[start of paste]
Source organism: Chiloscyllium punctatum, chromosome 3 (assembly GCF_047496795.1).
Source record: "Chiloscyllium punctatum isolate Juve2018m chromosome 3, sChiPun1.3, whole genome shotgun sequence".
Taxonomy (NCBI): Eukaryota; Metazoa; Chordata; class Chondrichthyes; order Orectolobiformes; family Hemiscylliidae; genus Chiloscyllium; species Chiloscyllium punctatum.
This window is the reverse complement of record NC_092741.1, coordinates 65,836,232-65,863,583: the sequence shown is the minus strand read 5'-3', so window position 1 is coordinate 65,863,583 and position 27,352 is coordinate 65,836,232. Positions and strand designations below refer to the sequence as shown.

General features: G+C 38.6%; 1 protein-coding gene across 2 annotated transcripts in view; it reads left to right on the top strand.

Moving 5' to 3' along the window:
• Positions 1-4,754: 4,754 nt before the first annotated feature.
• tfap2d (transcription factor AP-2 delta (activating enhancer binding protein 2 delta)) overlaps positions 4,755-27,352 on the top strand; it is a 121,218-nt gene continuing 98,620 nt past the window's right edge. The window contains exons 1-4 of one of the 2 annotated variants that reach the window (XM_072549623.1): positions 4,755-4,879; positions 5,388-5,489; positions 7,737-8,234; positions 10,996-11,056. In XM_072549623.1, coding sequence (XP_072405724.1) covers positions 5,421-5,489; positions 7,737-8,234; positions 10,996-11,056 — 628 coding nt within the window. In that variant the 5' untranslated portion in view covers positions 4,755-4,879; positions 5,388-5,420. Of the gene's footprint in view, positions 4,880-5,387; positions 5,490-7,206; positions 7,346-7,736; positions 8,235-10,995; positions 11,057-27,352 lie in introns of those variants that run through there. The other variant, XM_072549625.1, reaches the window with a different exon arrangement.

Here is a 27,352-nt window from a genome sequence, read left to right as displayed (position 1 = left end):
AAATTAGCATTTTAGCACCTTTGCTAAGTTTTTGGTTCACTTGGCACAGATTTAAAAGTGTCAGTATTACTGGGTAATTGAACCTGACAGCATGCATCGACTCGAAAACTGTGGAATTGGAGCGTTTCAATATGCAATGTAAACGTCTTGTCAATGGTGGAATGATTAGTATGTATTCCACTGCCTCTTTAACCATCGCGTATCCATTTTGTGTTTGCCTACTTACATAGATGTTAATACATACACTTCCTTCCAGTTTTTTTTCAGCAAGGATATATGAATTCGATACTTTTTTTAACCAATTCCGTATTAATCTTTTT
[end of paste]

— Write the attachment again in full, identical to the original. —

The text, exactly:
Source organism: Chiloscyllium punctatum, chromosome 3 (assembly GCF_047496795.1).
Source record: "Chiloscyllium punctatum isolate Juve2018m chromosome 3, sChiPun1.3, whole genome shotgun sequence".
Taxonomy (NCBI): Eukaryota; Metazoa; Chordata; class Chondrichthyes; order Orectolobiformes; family Hemiscylliidae; genus Chiloscyllium; species Chiloscyllium punctatum.
This window is the reverse complement of record NC_092741.1, coordinates 65,836,232-65,863,583: the sequence shown is the minus strand read 5'-3', so window position 1 is coordinate 65,863,583 and position 27,352 is coordinate 65,836,232. Positions and strand designations below refer to the sequence as shown.

General features: G+C 38.6%; 1 protein-coding gene across 2 annotated transcripts in view; it reads left to right on the top strand.

Moving 5' to 3' along the window:
• Positions 1-4,754: 4,754 nt before the first annotated feature.
• tfap2d (transcription factor AP-2 delta (activating enhancer binding protein 2 delta)) overlaps positions 4,755-27,352 on the top strand; it is a 121,218-nt gene continuing 98,620 nt past the window's right edge. The window contains exons 1-4 of one of the 2 annotated variants that reach the window (XM_072549623.1): positions 4,755-4,879; positions 5,388-5,489; positions 7,737-8,234; positions 10,996-11,056. In XM_072549623.1, coding sequence (XP_072405724.1) covers positions 5,421-5,489; positions 7,737-8,234; positions 10,996-11,056 — 628 coding nt within the window. In that variant the 5' untranslated portion in view covers positions 4,755-4,879; positions 5,388-5,420. Of the gene's footprint in view, positions 4,880-5,387; positions 5,490-7,206; positions 7,346-7,736; positions 8,235-10,995; positions 11,057-27,352 lie in introns of those variants that run through there. The other variant, XM_072549625.1, reaches the window with a different exon arrangement.

Here is a 27,352-nt window from a genome sequence, read left to right as displayed (position 1 = left end):
AAATTAGCATTTTAGCACCTTTGCTAAGTTTTTGGTTCACTTGGCACAGATTTAAAAGTGTCAGTATTACTGGGTAATTGAACCTGACAGCATGCATCGACTCGAAAACTGTGGAATTGGAGCGTTTCAATATGCAATGTAAACGTCTTGTCAATGGTGGAATGATTAGTATGTATTCCACTGCCTCTTTAACCATCGCGTATCCATTTTGTGTTTGCCTACTTACATAGATGTTAATACATACACTTCCTTCCAGTTTTTTTTCAGCAAGGATATATGAATTCGATACTTTTTTTAACCAATTCCGTATTAATCTTTTT